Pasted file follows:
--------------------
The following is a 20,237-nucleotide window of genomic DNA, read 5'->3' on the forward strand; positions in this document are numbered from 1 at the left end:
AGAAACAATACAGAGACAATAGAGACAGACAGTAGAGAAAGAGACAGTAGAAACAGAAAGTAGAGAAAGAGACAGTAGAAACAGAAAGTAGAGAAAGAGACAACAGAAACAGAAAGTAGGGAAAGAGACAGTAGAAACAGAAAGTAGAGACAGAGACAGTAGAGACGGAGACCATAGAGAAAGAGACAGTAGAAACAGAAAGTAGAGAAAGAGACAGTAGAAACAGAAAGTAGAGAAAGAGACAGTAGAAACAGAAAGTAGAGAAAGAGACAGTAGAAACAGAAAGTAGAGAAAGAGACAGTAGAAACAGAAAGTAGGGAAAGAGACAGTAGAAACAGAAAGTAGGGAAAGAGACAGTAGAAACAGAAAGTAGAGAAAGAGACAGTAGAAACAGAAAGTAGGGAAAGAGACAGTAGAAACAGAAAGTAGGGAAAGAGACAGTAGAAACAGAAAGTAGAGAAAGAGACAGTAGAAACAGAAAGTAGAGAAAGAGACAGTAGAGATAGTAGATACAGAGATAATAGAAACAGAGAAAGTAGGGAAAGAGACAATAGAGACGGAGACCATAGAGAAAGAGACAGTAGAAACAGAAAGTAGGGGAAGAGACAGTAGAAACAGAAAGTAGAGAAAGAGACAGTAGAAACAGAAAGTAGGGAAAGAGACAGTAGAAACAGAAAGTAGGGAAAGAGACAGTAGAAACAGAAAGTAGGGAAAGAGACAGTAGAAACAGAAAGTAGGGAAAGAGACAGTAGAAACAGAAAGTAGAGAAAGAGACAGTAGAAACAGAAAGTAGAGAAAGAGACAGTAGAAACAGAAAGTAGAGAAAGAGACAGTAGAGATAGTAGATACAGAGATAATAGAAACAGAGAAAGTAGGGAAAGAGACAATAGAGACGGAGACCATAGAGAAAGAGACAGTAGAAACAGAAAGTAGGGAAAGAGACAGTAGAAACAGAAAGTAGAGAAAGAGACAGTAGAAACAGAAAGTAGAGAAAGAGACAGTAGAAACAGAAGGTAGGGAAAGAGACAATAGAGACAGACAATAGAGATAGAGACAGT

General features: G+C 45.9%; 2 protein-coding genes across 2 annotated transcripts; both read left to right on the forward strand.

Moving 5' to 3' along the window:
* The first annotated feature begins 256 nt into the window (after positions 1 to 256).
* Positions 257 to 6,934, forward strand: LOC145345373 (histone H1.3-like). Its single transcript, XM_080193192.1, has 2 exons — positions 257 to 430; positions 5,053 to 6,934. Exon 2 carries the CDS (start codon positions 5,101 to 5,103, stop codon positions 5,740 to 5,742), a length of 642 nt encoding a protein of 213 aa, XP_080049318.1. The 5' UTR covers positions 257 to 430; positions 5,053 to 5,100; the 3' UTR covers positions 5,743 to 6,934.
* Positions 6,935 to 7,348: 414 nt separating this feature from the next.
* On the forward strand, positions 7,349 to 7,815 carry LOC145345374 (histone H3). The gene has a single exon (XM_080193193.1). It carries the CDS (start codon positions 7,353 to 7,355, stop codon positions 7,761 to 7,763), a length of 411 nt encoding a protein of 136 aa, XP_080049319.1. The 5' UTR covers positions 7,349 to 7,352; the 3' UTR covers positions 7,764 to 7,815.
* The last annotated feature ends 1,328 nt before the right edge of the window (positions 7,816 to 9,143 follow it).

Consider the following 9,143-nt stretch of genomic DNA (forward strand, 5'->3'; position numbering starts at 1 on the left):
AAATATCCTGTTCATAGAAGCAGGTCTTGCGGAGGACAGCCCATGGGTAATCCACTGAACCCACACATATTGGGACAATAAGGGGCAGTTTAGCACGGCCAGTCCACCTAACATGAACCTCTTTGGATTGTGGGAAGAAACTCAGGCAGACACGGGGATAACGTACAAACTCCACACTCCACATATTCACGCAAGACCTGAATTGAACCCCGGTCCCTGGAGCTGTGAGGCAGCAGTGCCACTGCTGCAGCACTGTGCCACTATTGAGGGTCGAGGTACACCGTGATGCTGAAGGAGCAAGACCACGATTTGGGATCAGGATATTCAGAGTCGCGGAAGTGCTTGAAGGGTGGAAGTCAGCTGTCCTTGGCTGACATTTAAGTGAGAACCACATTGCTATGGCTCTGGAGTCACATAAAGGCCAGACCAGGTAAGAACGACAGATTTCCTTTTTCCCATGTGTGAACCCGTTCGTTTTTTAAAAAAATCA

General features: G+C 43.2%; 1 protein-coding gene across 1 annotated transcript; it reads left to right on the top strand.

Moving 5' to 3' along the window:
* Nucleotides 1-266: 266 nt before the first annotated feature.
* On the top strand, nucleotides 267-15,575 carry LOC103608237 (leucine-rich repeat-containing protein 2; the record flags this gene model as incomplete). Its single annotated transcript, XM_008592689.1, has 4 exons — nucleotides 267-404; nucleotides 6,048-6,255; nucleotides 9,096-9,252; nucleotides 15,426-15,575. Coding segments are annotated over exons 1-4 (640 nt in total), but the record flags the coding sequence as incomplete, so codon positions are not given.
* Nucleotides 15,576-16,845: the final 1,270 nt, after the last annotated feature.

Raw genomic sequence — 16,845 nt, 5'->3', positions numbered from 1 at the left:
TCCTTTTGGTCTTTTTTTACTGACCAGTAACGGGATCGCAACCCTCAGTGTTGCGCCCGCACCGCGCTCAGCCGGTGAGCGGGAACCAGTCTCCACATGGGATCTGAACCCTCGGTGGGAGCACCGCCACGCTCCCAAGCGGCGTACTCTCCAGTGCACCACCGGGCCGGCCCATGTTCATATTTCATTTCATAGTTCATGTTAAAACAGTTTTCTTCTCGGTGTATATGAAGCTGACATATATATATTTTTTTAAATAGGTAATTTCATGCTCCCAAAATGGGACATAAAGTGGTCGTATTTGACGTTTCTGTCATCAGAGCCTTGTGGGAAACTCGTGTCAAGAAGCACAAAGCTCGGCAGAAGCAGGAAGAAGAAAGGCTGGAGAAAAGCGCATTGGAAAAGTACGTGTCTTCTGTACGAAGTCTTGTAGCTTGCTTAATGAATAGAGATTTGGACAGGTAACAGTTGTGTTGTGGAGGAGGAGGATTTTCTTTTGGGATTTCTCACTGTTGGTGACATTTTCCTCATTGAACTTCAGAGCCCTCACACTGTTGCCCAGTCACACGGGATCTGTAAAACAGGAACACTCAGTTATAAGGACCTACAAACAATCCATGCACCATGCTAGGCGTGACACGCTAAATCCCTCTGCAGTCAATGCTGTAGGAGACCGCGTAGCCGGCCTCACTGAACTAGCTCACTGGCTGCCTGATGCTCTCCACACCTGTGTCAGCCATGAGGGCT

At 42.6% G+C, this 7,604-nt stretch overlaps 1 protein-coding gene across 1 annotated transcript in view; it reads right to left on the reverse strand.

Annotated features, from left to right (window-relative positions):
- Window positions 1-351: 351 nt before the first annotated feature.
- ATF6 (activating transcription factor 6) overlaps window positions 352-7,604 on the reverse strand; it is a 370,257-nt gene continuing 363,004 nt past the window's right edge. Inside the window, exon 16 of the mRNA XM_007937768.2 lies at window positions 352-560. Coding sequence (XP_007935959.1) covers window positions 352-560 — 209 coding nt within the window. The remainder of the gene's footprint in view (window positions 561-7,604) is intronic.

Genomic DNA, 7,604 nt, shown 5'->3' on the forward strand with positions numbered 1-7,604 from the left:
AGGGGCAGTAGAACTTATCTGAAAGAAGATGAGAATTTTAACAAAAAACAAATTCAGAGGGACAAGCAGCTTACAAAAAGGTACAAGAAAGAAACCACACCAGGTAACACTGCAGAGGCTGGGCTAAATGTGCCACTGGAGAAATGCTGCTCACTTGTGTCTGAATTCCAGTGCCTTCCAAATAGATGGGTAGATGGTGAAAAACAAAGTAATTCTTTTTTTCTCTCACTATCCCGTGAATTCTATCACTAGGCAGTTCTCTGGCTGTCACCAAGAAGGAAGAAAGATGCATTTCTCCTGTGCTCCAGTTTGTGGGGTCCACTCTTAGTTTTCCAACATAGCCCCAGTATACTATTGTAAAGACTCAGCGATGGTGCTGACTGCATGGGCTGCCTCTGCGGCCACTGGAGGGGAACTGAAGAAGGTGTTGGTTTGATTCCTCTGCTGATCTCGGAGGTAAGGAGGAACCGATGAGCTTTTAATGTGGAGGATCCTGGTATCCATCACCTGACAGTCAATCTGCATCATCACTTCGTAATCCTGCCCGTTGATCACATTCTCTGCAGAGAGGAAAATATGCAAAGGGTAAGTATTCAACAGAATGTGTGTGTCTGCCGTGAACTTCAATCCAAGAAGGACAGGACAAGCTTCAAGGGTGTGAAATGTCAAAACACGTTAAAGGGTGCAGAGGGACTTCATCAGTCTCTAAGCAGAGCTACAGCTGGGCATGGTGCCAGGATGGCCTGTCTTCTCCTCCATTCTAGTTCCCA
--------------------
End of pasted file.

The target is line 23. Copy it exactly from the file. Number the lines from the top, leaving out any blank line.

Genomic DNA, 7,604 nt, shown 5'->3' on the forward strand with positions numbered 1-7,604 from the left: